Milk, particularly in the form of buttermilk, was also popular, whereas tea, sugar, butter, salt and meat were considered luxuries. Many Stonehouse weavers used the open space at the back of their cottages to grow vegetables to supplement their diet. The weavers may have had a few chickens (both in the garden and in the house) and there may have been a few eggs lying around to fry.

In the early part of the 19th Century there was no running water supply in the cottage, (no taps, flushing toilets, baths, sinks, etc). All water supplies had to be collected from the nearest well. Going to the well for water was often a very social event, with groups of women collecting round the well to have a chat, while awaiting their turn.

Wells were common throughout the village and can be located on early ordnance survey maps. At the latter end of the 19th Century communal taps were installed in the streets. To the best of my knowledge the first water pipes were installed in King Street, in 1894 by the County Council. It wasn’t until around 1904 that water taps were installed into common housing.

Soap was available if there was a candle factory nearby or if people cared to make it themselves. Home-made soap was made by boiling animal fat for hours on end until a scum formed on top. This scum was then scrapped off and became soap as it cooled down. Washing clothes was a hard slow process, generally done every five or six weeks. Most people might have had only a couple of suits of working clothes, wearing the same clothes for two weeks. They would also have a good set of clothes for “Sunday best”.

Candles were made from tallow; made from animal fat; a very smelly and unpleasant process. In 1836 a small establishment manufactured cotton into lamp and candle wicks. Prior to 1860 anyone talking about an oil lamp usually was referring to a cruzie lamp. Fish oil, whale oil or oil made from animal fat was put in the top tray, along with a wick at the spout (the oil seeped up the wick). The lower tray caught any drips from the top tray as the wick was burning.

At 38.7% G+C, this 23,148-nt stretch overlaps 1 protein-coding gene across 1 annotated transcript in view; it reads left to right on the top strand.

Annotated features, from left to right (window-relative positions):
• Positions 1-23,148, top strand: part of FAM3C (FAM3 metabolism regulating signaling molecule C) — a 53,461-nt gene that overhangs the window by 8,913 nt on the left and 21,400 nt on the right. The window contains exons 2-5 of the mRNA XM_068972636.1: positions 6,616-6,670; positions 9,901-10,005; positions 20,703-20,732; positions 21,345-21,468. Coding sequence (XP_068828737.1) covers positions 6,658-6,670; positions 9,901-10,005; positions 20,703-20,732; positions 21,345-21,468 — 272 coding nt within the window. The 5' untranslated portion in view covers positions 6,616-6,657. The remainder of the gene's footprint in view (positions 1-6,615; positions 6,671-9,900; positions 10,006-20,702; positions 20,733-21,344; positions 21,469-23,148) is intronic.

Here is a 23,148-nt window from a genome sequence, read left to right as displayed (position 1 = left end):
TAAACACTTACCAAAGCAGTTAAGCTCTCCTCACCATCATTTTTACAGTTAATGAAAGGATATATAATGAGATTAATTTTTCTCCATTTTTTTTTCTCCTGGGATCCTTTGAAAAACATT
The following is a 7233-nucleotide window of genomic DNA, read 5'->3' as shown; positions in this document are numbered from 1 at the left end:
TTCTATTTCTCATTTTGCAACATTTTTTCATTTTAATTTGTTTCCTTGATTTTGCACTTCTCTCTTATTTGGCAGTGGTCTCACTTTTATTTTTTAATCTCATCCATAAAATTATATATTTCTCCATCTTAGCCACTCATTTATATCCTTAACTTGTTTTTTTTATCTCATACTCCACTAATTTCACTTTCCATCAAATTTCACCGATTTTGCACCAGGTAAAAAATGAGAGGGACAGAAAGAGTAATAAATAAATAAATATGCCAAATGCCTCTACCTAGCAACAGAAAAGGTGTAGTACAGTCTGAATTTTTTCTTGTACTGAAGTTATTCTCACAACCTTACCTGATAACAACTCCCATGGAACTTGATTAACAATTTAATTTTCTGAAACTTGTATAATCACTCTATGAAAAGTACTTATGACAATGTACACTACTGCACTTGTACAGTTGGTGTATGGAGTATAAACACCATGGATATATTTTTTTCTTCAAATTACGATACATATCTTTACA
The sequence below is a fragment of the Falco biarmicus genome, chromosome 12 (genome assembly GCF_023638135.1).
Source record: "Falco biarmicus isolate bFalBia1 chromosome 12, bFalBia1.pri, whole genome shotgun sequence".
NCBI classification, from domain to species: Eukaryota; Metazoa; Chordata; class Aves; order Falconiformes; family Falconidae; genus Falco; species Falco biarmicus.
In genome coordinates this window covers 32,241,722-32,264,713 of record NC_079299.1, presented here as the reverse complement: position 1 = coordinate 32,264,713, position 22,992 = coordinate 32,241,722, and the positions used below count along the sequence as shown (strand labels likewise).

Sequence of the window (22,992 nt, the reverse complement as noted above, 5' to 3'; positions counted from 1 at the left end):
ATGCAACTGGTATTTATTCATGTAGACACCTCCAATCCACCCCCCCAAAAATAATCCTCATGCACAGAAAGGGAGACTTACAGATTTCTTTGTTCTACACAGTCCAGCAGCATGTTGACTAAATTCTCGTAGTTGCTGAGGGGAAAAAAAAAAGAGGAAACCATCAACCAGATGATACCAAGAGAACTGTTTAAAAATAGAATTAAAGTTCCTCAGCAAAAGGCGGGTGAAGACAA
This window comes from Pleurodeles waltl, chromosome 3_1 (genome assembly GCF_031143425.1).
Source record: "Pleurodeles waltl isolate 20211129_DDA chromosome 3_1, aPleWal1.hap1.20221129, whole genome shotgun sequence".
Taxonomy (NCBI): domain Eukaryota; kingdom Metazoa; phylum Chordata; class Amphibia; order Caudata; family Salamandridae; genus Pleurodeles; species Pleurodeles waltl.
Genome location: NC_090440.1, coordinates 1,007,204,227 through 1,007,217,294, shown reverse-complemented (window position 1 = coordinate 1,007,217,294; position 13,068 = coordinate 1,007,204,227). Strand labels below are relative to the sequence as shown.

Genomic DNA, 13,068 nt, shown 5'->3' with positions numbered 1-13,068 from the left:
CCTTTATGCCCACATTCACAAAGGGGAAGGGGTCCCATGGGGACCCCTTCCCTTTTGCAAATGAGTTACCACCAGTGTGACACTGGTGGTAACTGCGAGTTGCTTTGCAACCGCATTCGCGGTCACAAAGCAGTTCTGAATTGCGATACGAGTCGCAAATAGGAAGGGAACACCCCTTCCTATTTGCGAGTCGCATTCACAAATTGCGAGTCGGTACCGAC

In addition to the smells of cooking, dampness, unwashed bodies and toilet waste, many houses might also have the reek of burning fish oil vapour. People too poor to have candles or cruzie lamps would collect rushes from streams. Once dried out they were placed in wooden holders and burned for light.

A gas company was established in 1844, through investment from shareholders. The company was based at the foot of Union Street, where it supplied gas to the Street Lighting Company. Although poorly lit, the street lighting was of great need in the long dark winter nights. Through improvements and further investment, the Street Lighting Company was able to install 27 gas lamps by 1888. This company later came under the control of the Parish Council in September 1897.

At night a lamp lighter or ‘leerie’, walked along the streets lighting lamps with a long pole with a flickering flame on one end. The children were fascinated by this and the lamp lighters often found he had a crowd following him. In 1899 Robert Bruce was appointed lamp lighter to the village. The production of gas proved profitable for the coal mines, for in 1883 the gas company consumed 229 tons of coal. In 1884 street lamps were supplied with gas free of charge. Gas still lit the streets until around 1950 with the exception of a few lights in the newly developed ‘electric’ scheme.